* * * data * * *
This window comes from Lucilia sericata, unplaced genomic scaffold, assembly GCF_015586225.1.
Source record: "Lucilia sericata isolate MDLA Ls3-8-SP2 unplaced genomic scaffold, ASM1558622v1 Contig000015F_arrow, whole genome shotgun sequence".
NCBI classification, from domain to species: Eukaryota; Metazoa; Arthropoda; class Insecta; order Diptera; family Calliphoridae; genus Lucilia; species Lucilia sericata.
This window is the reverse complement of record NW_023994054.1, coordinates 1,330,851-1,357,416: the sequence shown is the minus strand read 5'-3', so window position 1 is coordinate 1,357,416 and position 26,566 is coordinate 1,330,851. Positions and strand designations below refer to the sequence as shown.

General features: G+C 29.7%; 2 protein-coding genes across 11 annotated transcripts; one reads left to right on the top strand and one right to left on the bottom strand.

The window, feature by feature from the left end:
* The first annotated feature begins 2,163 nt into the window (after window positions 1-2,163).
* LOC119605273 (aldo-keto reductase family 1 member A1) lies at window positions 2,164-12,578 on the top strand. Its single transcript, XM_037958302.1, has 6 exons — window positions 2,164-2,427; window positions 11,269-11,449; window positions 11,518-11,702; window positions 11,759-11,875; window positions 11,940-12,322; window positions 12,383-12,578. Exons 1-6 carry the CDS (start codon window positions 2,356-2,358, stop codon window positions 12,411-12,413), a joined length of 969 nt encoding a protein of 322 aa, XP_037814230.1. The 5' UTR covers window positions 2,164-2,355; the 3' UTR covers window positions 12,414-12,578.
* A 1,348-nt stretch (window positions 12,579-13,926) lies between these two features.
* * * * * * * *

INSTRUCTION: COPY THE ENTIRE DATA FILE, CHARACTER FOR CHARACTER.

This window comes from Lucilia sericata, unplaced genomic scaffold, assembly GCF_015586225.1.
Source record: "Lucilia sericata isolate MDLA Ls3-8-SP2 unplaced genomic scaffold, ASM1558622v1 Contig000015F_arrow, whole genome shotgun sequence".
NCBI classification, from domain to species: Eukaryota; Metazoa; Arthropoda; class Insecta; order Diptera; family Calliphoridae; genus Lucilia; species Lucilia sericata.
This window is the reverse complement of record NW_023994054.1, coordinates 1,330,851-1,357,416: the sequence shown is the minus strand read 5'-3', so window position 1 is coordinate 1,357,416 and position 26,566 is coordinate 1,330,851. Positions and strand designations below refer to the sequence as shown.

General features: G+C 29.7%; 2 protein-coding genes across 11 annotated transcripts; one reads left to right on the top strand and one right to left on the bottom strand.

The window, feature by feature from the left end:
* The first annotated feature begins 2,163 nt into the window (after window positions 1-2,163).
* LOC119605273 (aldo-keto reductase family 1 member A1) lies at window positions 2,164-12,578 on the top strand. Its single transcript, XM_037958302.1, has 6 exons — window positions 2,164-2,427; window positions 11,269-11,449; window positions 11,518-11,702; window positions 11,759-11,875; window positions 11,940-12,322; window positions 12,383-12,578. Exons 1-6 carry the CDS (start codon window positions 2,356-2,358, stop codon window positions 12,411-12,413), a joined length of 969 nt encoding a protein of 322 aa, XP_037814230.1. The 5' UTR covers window positions 2,164-2,355; the 3' UTR covers window positions 12,414-12,578.
* A 1,348-nt stretch (window positions 12,579-13,926) lies between these two features.